Tuesday, February 10, 2009

A Well-Known Latin Distich

Bernardus valles, montes Benedictus amabat,
oppida Franciscus, celebres Dominicus urbes

Quoted in Francesc Eiximenis: An Anthology, p.8


Michael said...

I guess I ought to be a Benedictine. . .

Or a Carthusian. Bruno loves the mountains too, only he loves the ones that are further off.

Cantor said...

Lee Faber,

Advanced apology on my interrupting the subject of your post here, but I was wondering if you'll ever get back to continuing your interesting series on Descartes.

Incidentally, I found this post by Edward Fesser that seems relevant to your previous endeavour in that regard:


The Newspeak of the moderns
by Edward Feser

In 1642, the Senate of the University of Utrecht issued a condemnation of the new Cartesian philosophy, which was intended by Descartes to replace the Aristotelianism of the Scholastics. Among the charges made against the new philosophy was that:

it turns away the young from this sound and traditional philosophy, and prevents them reaching the heights of erudition; for once they have begun to rely on the new philosophy and its supposed solutions, they are unable to understand the technical terms which are commonly used in the books of the traditional authors and in the lectures and debates of their professors. (Quoted in John Cottingham, Descartes, p. 4)

Whatever one thinks of Descartes (who was a very great genius, albeit a catastrophically mistaken one, in my view) this charge is spot on, and it applies to the moderns in general. Their re-definitions of various key philosophical terms, along with their sometimes ridiculous caricatures of the Aristotelian and Scholastic ideas they were attacking, have (however inadvertently) made it nearly impossible for modern readers correctly to grasp the arguments of medieval writers. This is no less true of educated people, and indeed even of professional philosophers (unless they have some expertise in ancient or medieval philosophy), than it is of students and general readers. Whether it is your average New Atheist hack or your average local philosophy professor teaching Aquinas’s Five Ways or natural law theory in a Philosophy 101 class, you can be certain in the first case, and nearly certain in the second, that he does not even understand the ideas he is presenting and criticizing. Key philosophical terms like “cause,” “nature,” “essence,” “substance,” “property,” “form,” “matter,” “necessary,” “contingent,” “good,” etc. simply have very different meanings in the works of Scholastic writers than they do to contemporary ears. Since they do not grasp these meanings, modern readers systematically misinterpret the Scholastic arguments in metaphysics, philosophy of religion, and ethics that make use of them.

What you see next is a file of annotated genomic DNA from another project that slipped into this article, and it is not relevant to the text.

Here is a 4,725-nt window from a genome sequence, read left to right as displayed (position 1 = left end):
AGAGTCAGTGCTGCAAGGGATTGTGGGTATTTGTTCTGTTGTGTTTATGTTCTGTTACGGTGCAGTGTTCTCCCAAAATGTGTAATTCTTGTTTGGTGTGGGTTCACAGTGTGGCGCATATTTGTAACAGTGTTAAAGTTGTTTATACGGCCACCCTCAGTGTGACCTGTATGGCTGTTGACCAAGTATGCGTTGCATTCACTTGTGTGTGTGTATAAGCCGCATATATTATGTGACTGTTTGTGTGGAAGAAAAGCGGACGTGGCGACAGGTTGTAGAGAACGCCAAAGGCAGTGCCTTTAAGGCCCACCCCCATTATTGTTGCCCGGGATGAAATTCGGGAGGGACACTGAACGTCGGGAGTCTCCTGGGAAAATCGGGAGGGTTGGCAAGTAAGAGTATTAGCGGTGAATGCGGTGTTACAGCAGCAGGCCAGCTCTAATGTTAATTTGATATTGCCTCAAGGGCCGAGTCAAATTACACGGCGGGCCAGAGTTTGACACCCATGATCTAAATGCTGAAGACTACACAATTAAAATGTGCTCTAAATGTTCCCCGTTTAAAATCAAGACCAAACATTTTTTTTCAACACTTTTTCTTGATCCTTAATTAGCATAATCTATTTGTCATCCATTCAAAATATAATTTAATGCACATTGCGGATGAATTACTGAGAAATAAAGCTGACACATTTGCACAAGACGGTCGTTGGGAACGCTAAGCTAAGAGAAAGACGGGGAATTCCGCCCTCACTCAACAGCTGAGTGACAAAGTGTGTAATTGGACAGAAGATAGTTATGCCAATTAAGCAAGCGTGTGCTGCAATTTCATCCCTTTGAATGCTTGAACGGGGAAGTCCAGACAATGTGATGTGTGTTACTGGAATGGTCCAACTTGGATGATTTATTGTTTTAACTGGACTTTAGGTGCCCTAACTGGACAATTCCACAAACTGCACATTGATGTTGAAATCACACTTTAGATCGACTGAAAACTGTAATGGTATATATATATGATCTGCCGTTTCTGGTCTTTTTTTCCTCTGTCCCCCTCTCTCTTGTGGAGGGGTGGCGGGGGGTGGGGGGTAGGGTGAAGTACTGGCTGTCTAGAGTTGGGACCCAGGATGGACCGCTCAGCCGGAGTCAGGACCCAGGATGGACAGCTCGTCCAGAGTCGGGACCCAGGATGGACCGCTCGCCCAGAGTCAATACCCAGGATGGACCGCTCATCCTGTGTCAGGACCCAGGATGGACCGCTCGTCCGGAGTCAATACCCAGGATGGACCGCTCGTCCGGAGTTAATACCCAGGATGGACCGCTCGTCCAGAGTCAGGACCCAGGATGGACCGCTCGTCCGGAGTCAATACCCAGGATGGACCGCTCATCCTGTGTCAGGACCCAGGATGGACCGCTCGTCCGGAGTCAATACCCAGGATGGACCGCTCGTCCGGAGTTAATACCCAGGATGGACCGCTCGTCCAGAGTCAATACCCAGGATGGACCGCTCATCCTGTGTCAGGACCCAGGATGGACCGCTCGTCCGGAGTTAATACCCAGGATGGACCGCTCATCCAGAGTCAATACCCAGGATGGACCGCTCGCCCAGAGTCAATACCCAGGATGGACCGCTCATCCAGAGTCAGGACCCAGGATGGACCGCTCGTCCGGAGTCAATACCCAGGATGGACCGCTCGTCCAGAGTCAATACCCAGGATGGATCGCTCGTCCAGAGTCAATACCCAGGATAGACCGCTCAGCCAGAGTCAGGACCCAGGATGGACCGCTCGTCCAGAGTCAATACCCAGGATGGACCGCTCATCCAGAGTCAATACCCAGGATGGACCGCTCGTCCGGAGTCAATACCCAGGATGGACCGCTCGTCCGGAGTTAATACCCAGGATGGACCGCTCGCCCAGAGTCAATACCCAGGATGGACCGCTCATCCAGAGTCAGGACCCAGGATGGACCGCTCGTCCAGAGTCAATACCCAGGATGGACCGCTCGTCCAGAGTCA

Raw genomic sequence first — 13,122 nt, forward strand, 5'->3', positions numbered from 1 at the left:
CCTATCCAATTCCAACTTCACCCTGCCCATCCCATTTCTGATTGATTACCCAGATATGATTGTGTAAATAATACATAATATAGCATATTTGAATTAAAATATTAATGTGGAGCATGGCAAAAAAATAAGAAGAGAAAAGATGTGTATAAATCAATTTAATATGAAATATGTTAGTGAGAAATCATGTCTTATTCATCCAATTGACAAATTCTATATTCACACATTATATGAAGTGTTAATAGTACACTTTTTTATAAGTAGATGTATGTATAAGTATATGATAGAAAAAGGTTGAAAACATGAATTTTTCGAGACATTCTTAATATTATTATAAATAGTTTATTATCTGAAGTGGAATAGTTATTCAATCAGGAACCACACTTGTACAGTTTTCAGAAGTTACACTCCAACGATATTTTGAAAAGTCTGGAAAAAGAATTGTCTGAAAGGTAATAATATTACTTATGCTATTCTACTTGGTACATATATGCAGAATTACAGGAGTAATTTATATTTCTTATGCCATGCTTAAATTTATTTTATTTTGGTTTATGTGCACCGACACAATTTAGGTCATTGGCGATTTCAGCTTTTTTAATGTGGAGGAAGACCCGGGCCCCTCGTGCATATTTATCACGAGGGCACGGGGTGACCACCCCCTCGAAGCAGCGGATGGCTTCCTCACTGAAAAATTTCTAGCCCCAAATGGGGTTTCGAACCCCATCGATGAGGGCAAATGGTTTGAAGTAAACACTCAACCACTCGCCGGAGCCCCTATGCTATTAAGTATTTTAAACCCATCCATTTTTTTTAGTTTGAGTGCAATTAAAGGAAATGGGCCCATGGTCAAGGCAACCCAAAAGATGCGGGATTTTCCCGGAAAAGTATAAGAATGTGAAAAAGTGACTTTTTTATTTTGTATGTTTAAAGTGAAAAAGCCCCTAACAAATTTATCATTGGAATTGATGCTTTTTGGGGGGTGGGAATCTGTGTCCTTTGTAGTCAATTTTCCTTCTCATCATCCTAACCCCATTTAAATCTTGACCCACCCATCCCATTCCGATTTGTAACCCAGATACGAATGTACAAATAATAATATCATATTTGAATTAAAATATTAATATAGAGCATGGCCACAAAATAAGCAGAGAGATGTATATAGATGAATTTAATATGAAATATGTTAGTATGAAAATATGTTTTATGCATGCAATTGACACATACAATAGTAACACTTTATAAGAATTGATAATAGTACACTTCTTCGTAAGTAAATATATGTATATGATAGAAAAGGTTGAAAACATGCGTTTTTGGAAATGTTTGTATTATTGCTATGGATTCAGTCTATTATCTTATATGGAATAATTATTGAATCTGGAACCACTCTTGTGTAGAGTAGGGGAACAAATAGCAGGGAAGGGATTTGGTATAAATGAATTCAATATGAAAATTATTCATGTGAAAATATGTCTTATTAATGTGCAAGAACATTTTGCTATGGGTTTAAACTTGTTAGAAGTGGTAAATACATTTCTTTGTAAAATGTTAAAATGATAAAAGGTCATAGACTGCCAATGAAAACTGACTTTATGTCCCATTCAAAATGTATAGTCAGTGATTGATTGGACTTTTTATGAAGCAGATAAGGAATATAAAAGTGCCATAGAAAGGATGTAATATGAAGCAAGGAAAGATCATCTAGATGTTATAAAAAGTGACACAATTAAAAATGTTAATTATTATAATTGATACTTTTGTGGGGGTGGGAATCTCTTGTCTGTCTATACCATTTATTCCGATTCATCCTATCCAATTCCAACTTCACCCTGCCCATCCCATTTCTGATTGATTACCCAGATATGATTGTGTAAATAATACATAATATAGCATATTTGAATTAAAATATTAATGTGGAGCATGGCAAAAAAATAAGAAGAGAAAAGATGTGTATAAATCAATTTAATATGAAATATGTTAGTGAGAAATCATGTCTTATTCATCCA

I was wondering if you had any comments of your own based on your particular experience & expertise on the matter as well as your having read Descartes and the Last Scholastics.



Lee Faber said...

I got distracted from the book, which is why the posts stopped. Unfortunately, I have never read any of the so-called 'last scholastics' and so can't speak to their faithfulness to the earlier tradition or any originality. Descartes himself seems to have carried aquinas' summa contra gentiles around for a while, but most of his knowledge came from his eduation at la fleche (20 years before he was writing), and from a few manuals he had his friends send him. By and large I would agree with your comments; one need only look at the issue of divine simplicity to see how useless modern theories of the proposition are in dealing with the issue. they all assume a barer, balder notion of univocity even than that advanced by Scotus. So no wonder they think it's incoherent and feel secure in their atheism or (dare I say it) eastern orthodox apophaticism